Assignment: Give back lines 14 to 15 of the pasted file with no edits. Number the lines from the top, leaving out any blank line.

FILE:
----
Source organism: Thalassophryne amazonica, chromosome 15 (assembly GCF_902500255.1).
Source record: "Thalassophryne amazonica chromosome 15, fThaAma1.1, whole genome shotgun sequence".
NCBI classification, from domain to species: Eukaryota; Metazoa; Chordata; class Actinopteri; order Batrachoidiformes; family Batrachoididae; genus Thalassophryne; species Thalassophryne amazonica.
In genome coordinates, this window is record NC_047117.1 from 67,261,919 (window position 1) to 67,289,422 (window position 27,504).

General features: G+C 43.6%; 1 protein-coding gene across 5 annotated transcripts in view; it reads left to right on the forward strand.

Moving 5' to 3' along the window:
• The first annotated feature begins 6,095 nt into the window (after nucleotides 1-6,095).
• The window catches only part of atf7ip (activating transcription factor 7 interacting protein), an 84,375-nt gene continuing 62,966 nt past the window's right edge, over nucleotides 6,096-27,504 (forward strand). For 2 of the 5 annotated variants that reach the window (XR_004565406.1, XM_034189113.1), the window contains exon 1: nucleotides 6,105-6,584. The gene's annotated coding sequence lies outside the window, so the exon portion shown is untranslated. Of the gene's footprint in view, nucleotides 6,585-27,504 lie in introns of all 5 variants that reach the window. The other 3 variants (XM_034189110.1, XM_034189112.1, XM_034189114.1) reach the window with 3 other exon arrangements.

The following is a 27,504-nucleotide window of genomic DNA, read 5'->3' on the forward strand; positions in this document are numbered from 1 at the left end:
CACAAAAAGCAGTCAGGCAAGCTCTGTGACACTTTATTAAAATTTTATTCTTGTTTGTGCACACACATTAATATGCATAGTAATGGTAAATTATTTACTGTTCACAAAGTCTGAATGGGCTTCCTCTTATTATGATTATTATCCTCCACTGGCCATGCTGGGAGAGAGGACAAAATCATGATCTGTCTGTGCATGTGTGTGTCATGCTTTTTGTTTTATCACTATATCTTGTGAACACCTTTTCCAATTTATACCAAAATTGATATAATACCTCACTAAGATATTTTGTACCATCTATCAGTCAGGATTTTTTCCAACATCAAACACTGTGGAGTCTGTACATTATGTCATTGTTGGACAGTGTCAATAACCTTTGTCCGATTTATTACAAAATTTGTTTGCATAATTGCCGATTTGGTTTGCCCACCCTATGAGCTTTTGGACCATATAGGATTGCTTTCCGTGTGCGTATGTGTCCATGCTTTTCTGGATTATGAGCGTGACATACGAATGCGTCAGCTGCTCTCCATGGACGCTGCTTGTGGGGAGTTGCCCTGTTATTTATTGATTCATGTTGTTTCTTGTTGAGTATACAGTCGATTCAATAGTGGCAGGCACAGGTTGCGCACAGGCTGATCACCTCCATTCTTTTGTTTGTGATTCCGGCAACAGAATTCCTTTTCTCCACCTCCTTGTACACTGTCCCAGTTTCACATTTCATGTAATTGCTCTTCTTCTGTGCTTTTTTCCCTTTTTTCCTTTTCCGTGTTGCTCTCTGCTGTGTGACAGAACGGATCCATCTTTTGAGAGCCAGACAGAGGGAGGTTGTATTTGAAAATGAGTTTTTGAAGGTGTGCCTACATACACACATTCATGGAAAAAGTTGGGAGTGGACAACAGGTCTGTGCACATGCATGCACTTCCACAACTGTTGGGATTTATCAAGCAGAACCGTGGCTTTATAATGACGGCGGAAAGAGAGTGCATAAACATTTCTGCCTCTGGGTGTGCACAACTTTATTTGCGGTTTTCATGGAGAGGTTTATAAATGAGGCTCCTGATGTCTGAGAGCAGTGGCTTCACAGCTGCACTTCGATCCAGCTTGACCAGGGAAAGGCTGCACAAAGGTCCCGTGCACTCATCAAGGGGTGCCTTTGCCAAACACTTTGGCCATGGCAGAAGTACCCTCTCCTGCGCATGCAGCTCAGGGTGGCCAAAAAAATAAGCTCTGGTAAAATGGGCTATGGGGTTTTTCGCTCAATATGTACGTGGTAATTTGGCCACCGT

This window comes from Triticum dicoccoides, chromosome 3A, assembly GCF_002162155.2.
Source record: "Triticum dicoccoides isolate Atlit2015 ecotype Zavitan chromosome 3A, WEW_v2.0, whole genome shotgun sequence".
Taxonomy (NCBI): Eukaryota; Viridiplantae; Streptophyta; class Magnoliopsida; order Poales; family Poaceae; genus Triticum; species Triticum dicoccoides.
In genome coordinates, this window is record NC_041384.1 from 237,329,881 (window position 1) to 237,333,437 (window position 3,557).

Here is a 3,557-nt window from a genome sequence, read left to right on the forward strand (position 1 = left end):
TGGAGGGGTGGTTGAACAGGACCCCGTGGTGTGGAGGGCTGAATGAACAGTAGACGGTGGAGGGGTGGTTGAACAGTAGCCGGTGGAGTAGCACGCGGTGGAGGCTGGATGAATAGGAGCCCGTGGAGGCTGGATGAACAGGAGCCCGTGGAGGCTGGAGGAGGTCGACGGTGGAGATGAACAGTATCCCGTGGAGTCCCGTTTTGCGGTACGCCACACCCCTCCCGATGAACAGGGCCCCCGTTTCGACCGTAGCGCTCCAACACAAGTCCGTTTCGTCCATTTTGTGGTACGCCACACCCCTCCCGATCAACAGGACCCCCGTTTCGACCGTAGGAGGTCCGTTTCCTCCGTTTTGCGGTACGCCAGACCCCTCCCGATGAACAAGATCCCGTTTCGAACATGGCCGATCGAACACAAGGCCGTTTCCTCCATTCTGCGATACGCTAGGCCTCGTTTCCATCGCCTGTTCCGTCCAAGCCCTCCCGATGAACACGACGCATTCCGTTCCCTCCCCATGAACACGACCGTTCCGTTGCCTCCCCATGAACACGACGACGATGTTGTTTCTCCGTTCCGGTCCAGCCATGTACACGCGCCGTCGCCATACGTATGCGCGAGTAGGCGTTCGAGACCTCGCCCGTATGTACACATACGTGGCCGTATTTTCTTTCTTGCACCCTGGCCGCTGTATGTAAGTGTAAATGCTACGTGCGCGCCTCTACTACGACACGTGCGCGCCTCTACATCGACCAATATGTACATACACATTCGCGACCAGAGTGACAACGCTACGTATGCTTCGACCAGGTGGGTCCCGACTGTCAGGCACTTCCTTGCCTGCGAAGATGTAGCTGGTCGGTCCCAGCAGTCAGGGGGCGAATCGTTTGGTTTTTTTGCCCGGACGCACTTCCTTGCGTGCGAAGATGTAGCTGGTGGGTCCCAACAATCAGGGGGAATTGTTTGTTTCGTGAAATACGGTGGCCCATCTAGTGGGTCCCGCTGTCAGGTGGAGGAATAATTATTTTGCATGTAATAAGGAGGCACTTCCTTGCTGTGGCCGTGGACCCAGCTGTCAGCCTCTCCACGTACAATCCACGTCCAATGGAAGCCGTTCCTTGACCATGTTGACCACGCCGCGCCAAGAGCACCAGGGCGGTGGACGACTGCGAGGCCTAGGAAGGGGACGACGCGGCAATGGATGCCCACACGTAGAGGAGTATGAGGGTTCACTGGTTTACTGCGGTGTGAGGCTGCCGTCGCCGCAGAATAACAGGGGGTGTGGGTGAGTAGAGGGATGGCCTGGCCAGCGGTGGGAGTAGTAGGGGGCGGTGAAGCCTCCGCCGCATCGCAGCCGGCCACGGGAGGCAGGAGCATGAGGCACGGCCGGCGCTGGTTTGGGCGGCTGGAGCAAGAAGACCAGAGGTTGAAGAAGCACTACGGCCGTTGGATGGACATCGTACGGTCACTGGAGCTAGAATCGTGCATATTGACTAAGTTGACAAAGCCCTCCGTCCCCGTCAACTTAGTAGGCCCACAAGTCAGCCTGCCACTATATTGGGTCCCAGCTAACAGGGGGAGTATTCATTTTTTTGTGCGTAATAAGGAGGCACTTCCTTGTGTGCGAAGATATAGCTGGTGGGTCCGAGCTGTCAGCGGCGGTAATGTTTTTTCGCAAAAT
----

In genome coordinates, this window is record NC_041384.1 from 237,329,881 (window position 1) to 237,333,437 (window position 3,557).

Here is a 3,557-nt window from a genome sequence, read left to right on the forward strand (position 1 = left end):